Members of the National Weather Service office in Goodland, CO and the Colorado State University Climate Center visited a family north of Bethune, Colorado on August 14 afternoon to measure a hailstone which was reported August 13 as being the largest in the state of Colorado history.
The Colorado State climatologist measured the hailstone using a set of calipers to get the exact measurement to the hundredth of an inch, NWS said. "The hailstone measured 122.6 mm (4.83 inches) in diameter at its widest point."
The homeowner said that the hailstone was brought indoors and secured in a freezer approximately 30 minutes after falling due to safety concerns from ongoing severe weather.
"Social media pictures were taken soon after the hailstone had fallen yesterday which were higher than the 4.83 inches (122.6 mm) measurement. The hailstone weighed 8.5 ounces (240.9 g) and its widest circumference was 12 inches (304.8 mm) and 7/8 inches (22.2 mm)," NWS said.
At this time there is no official measurement, and the current state record for the largest hailstone measured remains 114.3 mm (4.5 inches).
— NWS Goodland (@NWSGoodland) August 14, 2019
@russ_schumacher and I got to take a trip of a lifetime to Bethune, CO today and measure a record setting hail stone. I love my job! Thanks to @BrianBledsoe and the homeowner for getting this information to us! #cowx pic.twitter.com/E8HGBxmsq3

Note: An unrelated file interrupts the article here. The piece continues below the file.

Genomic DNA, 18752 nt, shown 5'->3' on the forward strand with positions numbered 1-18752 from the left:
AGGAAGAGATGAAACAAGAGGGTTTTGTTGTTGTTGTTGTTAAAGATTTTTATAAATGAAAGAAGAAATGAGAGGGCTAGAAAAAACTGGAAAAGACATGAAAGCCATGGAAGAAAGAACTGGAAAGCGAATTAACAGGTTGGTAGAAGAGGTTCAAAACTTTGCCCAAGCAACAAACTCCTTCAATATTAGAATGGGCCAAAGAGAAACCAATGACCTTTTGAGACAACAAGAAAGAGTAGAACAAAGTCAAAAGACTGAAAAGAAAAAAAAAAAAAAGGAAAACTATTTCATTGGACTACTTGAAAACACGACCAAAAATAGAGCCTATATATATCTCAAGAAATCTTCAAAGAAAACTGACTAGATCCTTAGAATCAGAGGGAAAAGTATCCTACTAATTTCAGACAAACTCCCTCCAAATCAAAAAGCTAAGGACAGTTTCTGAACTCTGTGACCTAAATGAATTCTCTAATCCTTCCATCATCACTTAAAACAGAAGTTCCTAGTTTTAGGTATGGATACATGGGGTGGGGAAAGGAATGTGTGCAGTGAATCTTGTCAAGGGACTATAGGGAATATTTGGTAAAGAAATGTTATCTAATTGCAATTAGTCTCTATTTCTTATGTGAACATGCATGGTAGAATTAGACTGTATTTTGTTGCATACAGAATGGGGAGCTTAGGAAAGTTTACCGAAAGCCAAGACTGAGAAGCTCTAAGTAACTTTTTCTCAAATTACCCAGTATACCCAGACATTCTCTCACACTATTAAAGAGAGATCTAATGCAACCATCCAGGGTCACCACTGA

— Becky Bolinger (@ClimateBecky) August 15, 2019
Photos show that it was even larger when it fell (and was about 30 mins between when it fell and was put in the freezer)…we will consider all information to establish "final" values, but it's clear that this will be a new record for Colorado! #cowx (2/2)
— ColoClimateCenter (@ColoradoClimate) August 14, 2019
@NWSBoulder @NWSGoodland I am verifying what looks to be a record setting hailstone for #cowx Am told this fell near Bethune this afternoon. Would easily beat the 4.5" record… Given the way the radar looked, I wouldn't be surprised. Stay tuned! pic.twitter.com/LiUazILn6r
— Brian Bledsoe (@BrianBledsoe) August 13, 2019
This is terrible…they made it through the record-setting hail yesterday with no damage because there were so few stones, but tonight they suffered damage from tennis ball sized hail. https://t.co/2xnUzDIylZ
— ColoClimateCenter (@ColoradoClimate) August 15, 2019
The Colorado State climatologist will be working with a committee of members from other agencies to take into account the social media pictures and their measurement along with the measurements taken today.
"When a final measurement is given we will share the information with our users," NWS meteorologists said.
— Brittany Newman (@Sturms112010) August 15, 2019
Featured image credit: Becky Bolinger
If you value what we do here, open your ad-free account and support our journalism.
Producing content you read on this website takes a lot of time, effort, and hard work. If you value what we do here, select the level of your support and register your account.
Your support makes this project fully self-sustainable and keeps us independent and focused on the content we love to create and share.
All our supporters can browse the website without ads, allowing much faster speeds and a clean interface. Your comments will be instantly approved and you’ll have a direct line of communication with us from within your account dashboard. You can suggest new features and apps and you’ll be able to use them before they go live.
You can choose the level of your support.
Stay kind, vigilant and ready!